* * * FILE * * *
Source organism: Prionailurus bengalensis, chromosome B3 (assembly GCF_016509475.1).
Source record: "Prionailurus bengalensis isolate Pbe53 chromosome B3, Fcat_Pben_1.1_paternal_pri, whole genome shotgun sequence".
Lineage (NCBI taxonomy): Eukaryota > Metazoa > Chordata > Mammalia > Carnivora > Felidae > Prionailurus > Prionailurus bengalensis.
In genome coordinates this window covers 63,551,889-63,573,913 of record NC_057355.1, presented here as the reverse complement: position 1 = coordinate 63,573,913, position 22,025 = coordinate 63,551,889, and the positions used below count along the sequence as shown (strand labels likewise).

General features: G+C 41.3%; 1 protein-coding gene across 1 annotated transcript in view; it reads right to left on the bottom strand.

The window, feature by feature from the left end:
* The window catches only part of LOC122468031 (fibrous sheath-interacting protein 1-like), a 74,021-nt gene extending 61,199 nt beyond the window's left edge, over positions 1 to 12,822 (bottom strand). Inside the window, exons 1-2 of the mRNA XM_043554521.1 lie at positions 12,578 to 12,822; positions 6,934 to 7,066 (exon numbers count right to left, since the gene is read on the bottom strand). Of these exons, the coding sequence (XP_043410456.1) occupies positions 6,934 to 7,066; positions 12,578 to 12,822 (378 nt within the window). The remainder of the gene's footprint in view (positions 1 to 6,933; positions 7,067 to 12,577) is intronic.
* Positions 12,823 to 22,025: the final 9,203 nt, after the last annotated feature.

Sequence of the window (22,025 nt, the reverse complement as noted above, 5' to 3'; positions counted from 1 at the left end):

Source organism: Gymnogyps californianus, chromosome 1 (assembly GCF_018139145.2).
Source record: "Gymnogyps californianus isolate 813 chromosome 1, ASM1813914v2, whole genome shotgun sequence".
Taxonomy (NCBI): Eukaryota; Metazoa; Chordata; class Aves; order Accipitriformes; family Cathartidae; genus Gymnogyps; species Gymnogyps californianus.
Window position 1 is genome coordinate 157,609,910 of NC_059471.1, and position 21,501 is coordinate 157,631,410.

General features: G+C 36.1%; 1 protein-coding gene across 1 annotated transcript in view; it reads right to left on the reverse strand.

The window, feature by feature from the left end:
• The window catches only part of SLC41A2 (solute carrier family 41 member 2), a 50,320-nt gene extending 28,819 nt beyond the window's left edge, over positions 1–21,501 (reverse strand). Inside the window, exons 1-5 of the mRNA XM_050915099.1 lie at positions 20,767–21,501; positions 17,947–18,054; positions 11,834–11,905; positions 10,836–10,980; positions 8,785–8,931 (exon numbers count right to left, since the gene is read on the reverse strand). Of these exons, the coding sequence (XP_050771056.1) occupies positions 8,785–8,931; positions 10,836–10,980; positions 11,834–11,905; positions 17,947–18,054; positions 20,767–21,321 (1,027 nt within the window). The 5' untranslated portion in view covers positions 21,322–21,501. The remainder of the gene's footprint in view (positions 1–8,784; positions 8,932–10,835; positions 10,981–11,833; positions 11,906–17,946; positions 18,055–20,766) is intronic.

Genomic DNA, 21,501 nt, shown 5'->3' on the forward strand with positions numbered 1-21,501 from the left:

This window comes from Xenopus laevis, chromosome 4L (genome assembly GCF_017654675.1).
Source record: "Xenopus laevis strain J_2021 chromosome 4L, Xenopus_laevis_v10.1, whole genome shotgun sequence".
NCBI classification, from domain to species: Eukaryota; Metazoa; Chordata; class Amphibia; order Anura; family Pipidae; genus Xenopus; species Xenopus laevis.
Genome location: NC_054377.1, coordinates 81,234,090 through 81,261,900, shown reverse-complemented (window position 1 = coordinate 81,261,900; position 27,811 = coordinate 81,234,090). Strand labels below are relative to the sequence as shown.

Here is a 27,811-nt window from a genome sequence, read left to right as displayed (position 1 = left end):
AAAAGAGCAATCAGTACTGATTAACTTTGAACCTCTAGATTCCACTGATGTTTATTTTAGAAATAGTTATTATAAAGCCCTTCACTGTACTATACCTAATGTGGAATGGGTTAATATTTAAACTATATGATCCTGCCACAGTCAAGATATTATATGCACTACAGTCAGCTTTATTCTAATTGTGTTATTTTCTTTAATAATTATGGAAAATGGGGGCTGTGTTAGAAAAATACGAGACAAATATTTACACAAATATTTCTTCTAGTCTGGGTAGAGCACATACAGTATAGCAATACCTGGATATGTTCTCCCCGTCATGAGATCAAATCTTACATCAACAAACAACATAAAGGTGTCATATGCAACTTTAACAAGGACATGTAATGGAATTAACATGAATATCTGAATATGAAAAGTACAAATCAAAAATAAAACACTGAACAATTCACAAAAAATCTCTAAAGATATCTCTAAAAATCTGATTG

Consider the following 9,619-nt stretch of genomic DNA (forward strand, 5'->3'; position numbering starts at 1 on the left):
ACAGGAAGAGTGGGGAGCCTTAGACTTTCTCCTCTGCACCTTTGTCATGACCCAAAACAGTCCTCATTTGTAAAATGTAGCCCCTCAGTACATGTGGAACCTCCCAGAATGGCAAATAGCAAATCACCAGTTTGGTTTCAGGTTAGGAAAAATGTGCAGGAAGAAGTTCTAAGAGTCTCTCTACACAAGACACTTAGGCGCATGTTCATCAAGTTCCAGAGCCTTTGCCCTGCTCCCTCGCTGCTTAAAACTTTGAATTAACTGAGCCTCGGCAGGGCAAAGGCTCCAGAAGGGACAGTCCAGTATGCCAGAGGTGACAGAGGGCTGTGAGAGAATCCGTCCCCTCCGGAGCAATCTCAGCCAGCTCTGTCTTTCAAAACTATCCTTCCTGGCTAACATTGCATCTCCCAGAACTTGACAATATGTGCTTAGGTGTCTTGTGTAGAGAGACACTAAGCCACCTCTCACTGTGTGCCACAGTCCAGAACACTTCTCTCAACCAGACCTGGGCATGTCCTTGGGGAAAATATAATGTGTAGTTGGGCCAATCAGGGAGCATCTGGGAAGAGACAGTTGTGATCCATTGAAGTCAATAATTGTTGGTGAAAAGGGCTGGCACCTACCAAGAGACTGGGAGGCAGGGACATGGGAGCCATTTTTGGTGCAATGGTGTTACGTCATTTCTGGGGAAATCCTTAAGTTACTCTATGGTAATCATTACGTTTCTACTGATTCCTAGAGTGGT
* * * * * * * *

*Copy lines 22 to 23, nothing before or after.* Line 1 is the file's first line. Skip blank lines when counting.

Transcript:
Here is a 27,811-nt window from a genome sequence, read left to right as displayed (position 1 = left end):
AAAAGAGCAATCAGTACTGATTAACTTTGAACCTCTAGATTCCACTGATGTTTATTTTAGAAATAGTTATTATAAAGCCCTTCACTGTACTATACCTAATGTGGAATGGGTTAATATTTAAACTATATGATCCTGCCACAGTCAAGATATTATATGCACTACAGTCAGCTTTATTCTAATTGTGTTATTTTCTTTAATAATTATGGAAAATGGGGGCTGTGTTAGAAAAATACGAGACAAATATTTACACAAATATTTCTTCTAGTCTGGGTAGAGCACATACAGTATAGCAATACCTGGATATGTTCTCCCCGTCATGAGATCAAATCTTACATCAACAAACAACATAAAGGTGTCATATGCAACTTTAACAAGGACATGTAATGGAATTAACATGAATATCTGAATATGAAAAGTACAAATCAAAAATAAAACACTGAACAATTCACAAAAAATCTCTAAAGATATCTCTAAAAATCTGATTG